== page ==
For the Stock Market, Taxes Trump Stimulus

For the Stock Market, Taxes Trump Stimulus

In the corridors of Congress, the sausage-making process is in full swing. The scale, scope, and content of the Democrats' budget reconciliation package are all on the line. The specifics of the business tax hikes may be more important to investors than the final spending numbers.

The House budget committee advanced a roughly 2,500-page draft of the plan this week, totaling $3.5 trillion in additional spending and tax credits, offset by tax increases on corporations and the rich.

The bill will very certainly fail to pass in its current form. That level of spending does not sit well with congressional moderates. Sen. Joe Manchin of West Virginia, a key Democrat, prefers $1.5 trillion, while members of the Congressional Progressive Caucus argue that they have already cut back their objectives to reach the $3.5 trillion amount. They've reached a stalemate for the time being.

Economists at Wells Fargo Securities expect a compromise to emerge, one that lands somewhere in the middle, as compromises normally do. The price tag would be in the range of $2 trillion to $2.5 trillion. Although this is still a substantial sum, it will be divided over the next decade and offset by higher taxes. In the end, the economic impact in any given year will be minimal. After all, the annual gross domestic product of the United States is around $23 trillion, so it takes a lot of extra expenditure to move the needle. “We suspect that with a package like this, we would measure changes in our forecasts for economic growth and inflation over the next year or two in tenths of a percentage point, in contrast to the much larger changes we made to our forecast in the aftermath of the American Rescue Plan...earlier this year,” writes Michael Pugliese of Wells Fargo.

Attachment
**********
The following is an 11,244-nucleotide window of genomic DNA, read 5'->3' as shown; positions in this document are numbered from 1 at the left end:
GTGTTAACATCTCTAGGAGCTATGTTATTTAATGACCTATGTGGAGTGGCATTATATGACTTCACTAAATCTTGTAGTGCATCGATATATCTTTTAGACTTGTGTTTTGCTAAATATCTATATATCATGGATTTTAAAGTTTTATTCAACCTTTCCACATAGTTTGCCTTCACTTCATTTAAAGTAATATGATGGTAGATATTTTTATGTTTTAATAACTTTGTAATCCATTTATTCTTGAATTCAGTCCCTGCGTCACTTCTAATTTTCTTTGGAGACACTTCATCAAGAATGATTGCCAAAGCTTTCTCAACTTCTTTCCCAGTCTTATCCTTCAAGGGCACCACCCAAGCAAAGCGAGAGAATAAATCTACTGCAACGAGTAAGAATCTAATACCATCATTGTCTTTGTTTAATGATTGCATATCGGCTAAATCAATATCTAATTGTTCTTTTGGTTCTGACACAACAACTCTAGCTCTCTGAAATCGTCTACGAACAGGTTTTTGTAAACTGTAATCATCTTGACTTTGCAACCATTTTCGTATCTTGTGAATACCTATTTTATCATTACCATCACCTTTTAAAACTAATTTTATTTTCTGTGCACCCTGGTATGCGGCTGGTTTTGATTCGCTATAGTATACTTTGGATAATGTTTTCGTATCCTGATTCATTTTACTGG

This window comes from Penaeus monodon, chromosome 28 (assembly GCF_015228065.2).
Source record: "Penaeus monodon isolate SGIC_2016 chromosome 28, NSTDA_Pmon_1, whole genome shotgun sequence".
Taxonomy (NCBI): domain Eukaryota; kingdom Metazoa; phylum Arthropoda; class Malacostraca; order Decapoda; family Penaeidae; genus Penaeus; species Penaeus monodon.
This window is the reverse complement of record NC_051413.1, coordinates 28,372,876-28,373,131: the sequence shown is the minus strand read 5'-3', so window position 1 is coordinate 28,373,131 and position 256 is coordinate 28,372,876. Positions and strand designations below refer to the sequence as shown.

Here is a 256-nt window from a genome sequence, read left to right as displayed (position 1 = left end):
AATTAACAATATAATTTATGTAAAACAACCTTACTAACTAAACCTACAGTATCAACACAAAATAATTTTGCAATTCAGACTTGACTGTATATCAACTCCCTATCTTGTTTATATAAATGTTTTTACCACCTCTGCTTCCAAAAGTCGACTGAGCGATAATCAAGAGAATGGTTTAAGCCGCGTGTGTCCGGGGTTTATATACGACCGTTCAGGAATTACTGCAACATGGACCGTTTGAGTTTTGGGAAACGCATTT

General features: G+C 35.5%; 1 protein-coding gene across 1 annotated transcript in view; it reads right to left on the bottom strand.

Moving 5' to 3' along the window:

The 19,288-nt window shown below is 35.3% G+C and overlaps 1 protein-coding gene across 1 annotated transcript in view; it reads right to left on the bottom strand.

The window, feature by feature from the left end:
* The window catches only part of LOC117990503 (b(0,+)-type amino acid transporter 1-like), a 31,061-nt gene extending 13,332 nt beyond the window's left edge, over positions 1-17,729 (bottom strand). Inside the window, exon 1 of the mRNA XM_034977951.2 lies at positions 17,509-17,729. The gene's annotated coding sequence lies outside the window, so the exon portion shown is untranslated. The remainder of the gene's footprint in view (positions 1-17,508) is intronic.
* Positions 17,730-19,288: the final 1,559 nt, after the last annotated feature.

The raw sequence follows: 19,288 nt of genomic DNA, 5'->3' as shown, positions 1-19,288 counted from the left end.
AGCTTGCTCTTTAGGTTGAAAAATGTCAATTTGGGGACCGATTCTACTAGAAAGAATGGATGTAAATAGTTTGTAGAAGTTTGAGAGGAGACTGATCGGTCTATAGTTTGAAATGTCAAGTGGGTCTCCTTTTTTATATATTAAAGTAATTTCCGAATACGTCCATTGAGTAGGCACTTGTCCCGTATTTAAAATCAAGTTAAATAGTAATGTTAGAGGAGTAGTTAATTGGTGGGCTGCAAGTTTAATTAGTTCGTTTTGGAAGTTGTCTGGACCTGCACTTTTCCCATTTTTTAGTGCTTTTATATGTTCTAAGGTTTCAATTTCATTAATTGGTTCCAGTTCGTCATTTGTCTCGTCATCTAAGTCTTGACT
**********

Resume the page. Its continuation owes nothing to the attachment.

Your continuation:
Nonetheless, the combined impact of a budget reconciliation bill and the concurrent bipartisan infrastructure proposal, which adds another $550 billion in new expenditure to the mix, would influence a wide range of companies. Manufacturers of electric vehicles, as well as battery and charging station manufacturers, are among them. Subsidies for insurance plans purchased through state marketplaces would be increased, which would benefit health insurers. Drugmakers and distributors would have to deal with drug pricing reforms and the government's ability to negotiate prices. The spending will be spread out over a decade once more, with the details still to be worked out.

Taxes, on the other hand, will be implemented nearly immediately. The highest corporation tax rate will rise to 26.5 percent from 21 percent in the House Budget Committee's draft, while the top marginal income tax rate will rise to 39.6 percent from 37 percent, and the long-term capital gains tax rate will rise to 25 percent from 20 percent. Other tax changes for corporations and individuals bring the total new tax revenue in the draft to over $2 trillion. A higher corporate tax rate alone would chop several dollars off the $217 per-share earnings prediction for the S&P 500 in 2022. That's bad news for an earnings-driven market already weighed down by lofty expectations.

Taxes are a good place to start—and end—if you're wondering what the reconciliation bill will entail for the market.